The first Spanish conquistadores cross western Oklahoma seeking the fabled riches of Gran Quivira.
France claims vast inland empire that includes Oklahoma.
Napoleon forces Spain to cede Louisiana to France. Three years later, Napoleon sells Louisiana to the United States. The exact boundaries of the newly acquired territory are undefined.
The Oklahoma panhandle is part of the Mexican province of Texas, remaining a Mexican possession until Texas revolts against Mexican rule in 1836.
Under the Treaty of Guadalupe Hidalgo, Mexico cedes over half of its national territory to the United States after the Mexican-American War. The cession includes Texas, and therefore the last portion of modern Oklahoma officially passes from Mexican to U.S. possession. Oklahoma becomes the 46th state of the United States of America.
The Mexican Revolution erupts, triggering refugee and labor migrations to the north.
On December 17 thirty-two Mexican miners die when a spark from one of the electric cutting machines ignites a gas explosion in the Old Town Company Mine in McAlester. The disaster claims five sets of brothers, all Mexicans.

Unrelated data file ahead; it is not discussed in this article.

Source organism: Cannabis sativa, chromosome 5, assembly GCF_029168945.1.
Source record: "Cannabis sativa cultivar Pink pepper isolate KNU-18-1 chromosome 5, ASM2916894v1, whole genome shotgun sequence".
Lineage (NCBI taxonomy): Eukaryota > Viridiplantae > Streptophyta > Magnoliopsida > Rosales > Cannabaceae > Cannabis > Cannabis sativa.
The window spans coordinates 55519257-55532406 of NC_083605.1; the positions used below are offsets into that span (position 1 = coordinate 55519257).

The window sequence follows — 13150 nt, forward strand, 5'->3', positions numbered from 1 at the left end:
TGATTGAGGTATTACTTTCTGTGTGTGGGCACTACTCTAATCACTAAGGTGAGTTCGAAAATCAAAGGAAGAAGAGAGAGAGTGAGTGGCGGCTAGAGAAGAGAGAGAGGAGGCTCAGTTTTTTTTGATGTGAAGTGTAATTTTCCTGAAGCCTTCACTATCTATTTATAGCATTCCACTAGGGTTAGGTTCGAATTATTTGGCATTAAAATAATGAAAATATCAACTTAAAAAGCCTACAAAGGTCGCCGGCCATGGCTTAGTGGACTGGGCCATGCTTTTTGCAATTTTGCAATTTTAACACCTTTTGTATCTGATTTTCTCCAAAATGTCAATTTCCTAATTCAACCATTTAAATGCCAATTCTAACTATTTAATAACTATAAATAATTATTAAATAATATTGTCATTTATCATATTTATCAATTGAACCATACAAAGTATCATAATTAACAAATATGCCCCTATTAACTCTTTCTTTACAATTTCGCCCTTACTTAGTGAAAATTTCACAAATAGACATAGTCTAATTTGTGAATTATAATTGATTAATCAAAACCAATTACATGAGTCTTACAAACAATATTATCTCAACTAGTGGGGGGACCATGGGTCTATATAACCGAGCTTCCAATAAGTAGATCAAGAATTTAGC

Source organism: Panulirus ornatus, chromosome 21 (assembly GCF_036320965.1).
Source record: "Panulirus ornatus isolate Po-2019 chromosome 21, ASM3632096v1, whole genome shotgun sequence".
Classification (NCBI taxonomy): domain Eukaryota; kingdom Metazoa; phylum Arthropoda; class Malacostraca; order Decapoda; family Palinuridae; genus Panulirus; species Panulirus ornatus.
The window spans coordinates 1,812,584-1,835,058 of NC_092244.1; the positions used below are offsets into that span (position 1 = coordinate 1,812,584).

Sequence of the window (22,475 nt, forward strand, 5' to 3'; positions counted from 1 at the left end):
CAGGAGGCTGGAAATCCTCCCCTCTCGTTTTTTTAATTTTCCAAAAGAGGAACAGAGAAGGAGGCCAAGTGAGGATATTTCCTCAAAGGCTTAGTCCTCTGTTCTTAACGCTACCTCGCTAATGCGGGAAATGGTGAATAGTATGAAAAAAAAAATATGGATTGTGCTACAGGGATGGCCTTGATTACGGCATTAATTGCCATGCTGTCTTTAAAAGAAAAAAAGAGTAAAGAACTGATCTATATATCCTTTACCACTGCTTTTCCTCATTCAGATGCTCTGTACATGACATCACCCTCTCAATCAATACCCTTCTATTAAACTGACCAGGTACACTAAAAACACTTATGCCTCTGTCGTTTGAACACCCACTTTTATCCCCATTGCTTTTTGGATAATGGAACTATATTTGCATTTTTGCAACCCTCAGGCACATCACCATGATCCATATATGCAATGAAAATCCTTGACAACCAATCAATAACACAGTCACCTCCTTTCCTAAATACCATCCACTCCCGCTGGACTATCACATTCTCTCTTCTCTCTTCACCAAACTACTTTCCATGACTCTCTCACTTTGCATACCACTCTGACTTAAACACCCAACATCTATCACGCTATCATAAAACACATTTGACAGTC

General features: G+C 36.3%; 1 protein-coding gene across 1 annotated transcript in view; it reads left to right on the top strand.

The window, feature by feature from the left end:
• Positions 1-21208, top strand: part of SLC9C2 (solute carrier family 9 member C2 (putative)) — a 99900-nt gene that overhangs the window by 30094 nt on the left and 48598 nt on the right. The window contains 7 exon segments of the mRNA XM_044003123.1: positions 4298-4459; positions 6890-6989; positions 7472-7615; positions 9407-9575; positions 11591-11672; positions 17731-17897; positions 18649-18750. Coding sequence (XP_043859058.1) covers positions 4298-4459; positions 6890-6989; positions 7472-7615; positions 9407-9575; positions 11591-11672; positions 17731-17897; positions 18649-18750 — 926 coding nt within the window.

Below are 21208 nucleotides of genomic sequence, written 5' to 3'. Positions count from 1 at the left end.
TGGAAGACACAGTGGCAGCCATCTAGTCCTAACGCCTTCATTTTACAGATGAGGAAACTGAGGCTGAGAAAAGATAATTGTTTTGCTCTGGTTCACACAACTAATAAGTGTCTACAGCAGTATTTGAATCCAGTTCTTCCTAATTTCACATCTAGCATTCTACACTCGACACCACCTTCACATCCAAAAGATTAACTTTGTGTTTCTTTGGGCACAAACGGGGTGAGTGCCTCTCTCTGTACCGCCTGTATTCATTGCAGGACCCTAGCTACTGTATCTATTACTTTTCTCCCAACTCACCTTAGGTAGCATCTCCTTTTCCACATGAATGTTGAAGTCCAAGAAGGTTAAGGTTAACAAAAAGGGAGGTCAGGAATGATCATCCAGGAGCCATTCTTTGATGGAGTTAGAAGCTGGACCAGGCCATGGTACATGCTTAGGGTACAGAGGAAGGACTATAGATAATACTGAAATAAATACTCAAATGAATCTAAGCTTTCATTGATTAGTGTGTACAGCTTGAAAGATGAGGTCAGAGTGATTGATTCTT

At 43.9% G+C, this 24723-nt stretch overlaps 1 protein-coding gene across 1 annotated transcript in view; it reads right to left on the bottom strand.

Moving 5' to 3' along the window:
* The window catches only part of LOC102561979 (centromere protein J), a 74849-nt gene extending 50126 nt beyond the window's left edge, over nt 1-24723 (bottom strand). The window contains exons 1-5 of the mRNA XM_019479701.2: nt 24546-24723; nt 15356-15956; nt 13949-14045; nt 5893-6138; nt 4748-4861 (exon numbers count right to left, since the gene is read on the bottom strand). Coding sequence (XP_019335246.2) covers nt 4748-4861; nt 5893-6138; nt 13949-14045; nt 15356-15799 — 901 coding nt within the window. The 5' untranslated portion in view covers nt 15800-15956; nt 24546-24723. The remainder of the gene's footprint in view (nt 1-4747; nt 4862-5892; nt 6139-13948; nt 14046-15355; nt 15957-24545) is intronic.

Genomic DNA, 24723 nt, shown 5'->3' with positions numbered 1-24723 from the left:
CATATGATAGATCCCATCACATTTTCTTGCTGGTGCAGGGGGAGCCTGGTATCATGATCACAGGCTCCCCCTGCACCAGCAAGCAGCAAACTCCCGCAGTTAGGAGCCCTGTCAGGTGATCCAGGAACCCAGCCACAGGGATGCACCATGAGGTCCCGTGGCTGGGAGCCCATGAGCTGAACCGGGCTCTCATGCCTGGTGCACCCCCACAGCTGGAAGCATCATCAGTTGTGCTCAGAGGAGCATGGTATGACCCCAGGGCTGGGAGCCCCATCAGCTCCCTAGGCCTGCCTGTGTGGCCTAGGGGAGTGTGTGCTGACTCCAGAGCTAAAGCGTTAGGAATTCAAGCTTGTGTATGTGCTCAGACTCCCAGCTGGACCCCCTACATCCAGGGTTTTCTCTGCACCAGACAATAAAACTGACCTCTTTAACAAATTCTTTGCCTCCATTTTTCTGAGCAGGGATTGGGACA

Ongoing deportations of undocumented Mexicans take place, some of whom are apprehended upon leaving mass at St. Francis Xavier Church in Tulsa.
Since the mid-1990s there has been a noticeable increase in Mexican and other Latino migration to Oklahoma as a consequence of push factors resulting from free trade agreements with Mexico, and pull factors resulting from growing labor demand in areas of construction, agricultural, and service sector employment in Oklahoma.
The US Census Bureau estimates the Latino population in Oklahoma at 234,159, a 30 percent jump from 2000.
In May the American Dream Coalition is formed in response to proposed anti-immigrant legislation known as the Sensenbrenner Bill. Latinos Presentes! an Oklahoma Centennial Hispanic history project is launched.